FEW MEDICAL JOURNALS have the storied reputation of The Lancet, a British publication founded in 1823. In the course of its long history, The Lancet has published work of exceptional influence, such as Joseph Lister's principles of antiseptics in 1867 and Howard Florey's Nobel Prize-winning discoveries on penicillin in 1940. Today it is one of the most frequently cited medical journals in the world.
So naturally there was great interest when the Lancet published a study in October 2006, three weeks before the midterm US elections, reporting that 655,000 people had died in Iraq as a result of the US-led war.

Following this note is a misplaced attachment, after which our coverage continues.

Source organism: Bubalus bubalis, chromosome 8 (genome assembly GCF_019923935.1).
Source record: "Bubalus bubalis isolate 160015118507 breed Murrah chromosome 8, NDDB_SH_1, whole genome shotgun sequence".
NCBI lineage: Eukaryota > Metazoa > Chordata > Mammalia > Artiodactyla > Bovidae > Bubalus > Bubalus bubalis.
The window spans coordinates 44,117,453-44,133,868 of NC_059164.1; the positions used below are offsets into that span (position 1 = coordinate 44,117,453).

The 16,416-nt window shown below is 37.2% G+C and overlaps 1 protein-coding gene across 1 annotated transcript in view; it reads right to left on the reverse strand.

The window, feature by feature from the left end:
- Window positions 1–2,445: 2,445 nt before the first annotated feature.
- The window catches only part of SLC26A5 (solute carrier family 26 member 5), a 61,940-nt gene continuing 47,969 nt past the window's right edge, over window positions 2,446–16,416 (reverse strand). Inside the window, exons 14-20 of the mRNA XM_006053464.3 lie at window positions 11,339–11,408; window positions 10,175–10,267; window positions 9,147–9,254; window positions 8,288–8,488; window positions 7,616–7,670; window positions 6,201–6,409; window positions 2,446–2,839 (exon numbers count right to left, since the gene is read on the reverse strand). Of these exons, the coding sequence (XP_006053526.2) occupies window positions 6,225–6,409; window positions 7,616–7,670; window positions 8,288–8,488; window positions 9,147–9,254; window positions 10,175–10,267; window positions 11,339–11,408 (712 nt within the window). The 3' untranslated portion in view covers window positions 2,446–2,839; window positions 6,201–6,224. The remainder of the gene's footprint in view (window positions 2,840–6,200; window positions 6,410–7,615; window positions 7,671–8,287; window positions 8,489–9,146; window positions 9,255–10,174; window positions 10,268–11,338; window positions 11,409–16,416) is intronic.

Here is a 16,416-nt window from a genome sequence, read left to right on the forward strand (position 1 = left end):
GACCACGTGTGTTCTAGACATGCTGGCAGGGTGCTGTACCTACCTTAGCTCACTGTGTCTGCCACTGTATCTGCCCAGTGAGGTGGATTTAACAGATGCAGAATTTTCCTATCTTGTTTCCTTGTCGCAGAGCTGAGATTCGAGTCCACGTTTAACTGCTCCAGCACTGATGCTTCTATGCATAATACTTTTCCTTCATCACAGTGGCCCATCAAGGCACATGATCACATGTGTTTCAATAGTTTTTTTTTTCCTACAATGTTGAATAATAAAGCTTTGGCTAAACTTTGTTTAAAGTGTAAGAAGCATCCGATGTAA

Hundreds of news outlets, to say nothing of antiwar activists and lawmakers, publicized the astonishing figure, which was more than 10 times the death toll estimated by other sources. The Iraqi health ministry, for example, put the mortality level through June 2006 at 50,000. Iraq Body Count, a nonpartisan anti-war group that maintains a public database of the war's victims, tallied some 45,000 Iraqi dead. If The Lancet's number was accurate, more Iraqis had died in the two years since the US invasion than during the eight-year war with Iran.
President Bush, asked about the study, dismissed it out of hand: "I don't consider it a credible report." Tony Blair's spokesman also brushed it off as "not . . . anywhere near accurate." . . .